I bought a car from someone 2 weeks ago. At the time the vehicle was operating, after the 1st week I started noticing that the vehicle was having issues. Now its not operating at all. I'm still owe $1500 on vehicle and will be making payments starting next month. I was told that there was a law in SC that advise I had 30 days if I found any problems with the car to return it to the person or dealership I bought it from.
There is no such law in South Carolina relating to the sale of a used vehicle. The law in South Carolina relating to the sale or purchase of a used car is based upon the contract of sale and its terms. If you have a written contract which establishes some type of warranty or right to reurn the vehicle, then you have options relating to that. Otherwise, if you had an oral contract (verbal agreement) with the seller who said that you had some type of warranty or right of return withion 30 days, then you could sue to enforce the oral agreement; however, oral agreements are hard to prove because it becomes a contest of "he said vs. she said: without anything in writing. In SC, each buyer is supposed to use due diligence in purchasing an automobile and you are under a duty to inspect and must take the opportunity to inspect before making such a purchase. Otherwise the old maxim of "caveat emptor" which means "let the buyer beware" is applicable. There is no statutory warranty to protect you in this transaction under SC law.
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Lemon Law Attorney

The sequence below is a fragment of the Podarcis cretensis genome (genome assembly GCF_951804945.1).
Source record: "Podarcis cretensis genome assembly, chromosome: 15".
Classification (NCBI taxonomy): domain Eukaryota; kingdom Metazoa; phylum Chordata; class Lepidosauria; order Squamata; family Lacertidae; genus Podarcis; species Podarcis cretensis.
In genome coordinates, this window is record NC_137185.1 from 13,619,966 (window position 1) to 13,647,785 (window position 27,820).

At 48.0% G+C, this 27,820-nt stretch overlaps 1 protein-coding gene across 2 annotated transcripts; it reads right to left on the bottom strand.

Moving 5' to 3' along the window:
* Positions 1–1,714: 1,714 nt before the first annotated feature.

It sounds like this was a private sale (not from a car dealer) and in most states that makes things much tougher on the buyer. In a private person sale, the law is very different from a car dealer sale. In a sale between two individuals, neither of whom is a car dealer, in most states the only obligation on the seller is to answer the buyer’s questions honestly and not hide anything that the seller realizes the buyer would want to know about. The seller has to tell the truth about the mileage on the car too by filling out correctly and honestly an odometer statement (often printed on the back side of the original vehicle title) for the buyer. And in those states that require mandatory emissions tests in order to get a vehicle licensed, many of those states say that if the emission/pollution equipment was disabled or removed then the buyer may have the right to cancel the sale. If the seller lies to the buyer or hides something from the buyer, then that can be fraud in most states. If none of that applies to the deal, then the buyer may have no recourse after the sale for anything that goes wrong with the vehicle. To learn more about what fraud legally means, check out this Avvo Guide, “What is Fraud?”: http://www.avvo.com/legal-guides/ugc/what-is-fraud-1. To find out what all this means, legally speaking, in your situation, you need to talk to a local Consumer Law attorney who knows the law in your state. Call your local attorney's Bar Association and ask for a referral to a Consumer Law attorney near you or you can go to this web site page for a Free Online 50 State National List of Consumer Protection Law Lawyers (http://www.ohiolemonlaw.com/ocll-site/ocll-locate_local.shtml) and find one near you (lawyers don’t pay to get listed here and most of them are members of the only national association for Consumer Law lawyers, NACA.net). But act quickly because for every legal right you have, there is only a limited amount of time to actually file a lawsuit in court or your rights expire (it's called the statute of limitations), so don't waste your time getting to a Consumer Law attorney and finding out what your rights are. If this answer was helpful, please give me a “thumbs up’ below. Ron Burdge, www.USLemonLawyers.com
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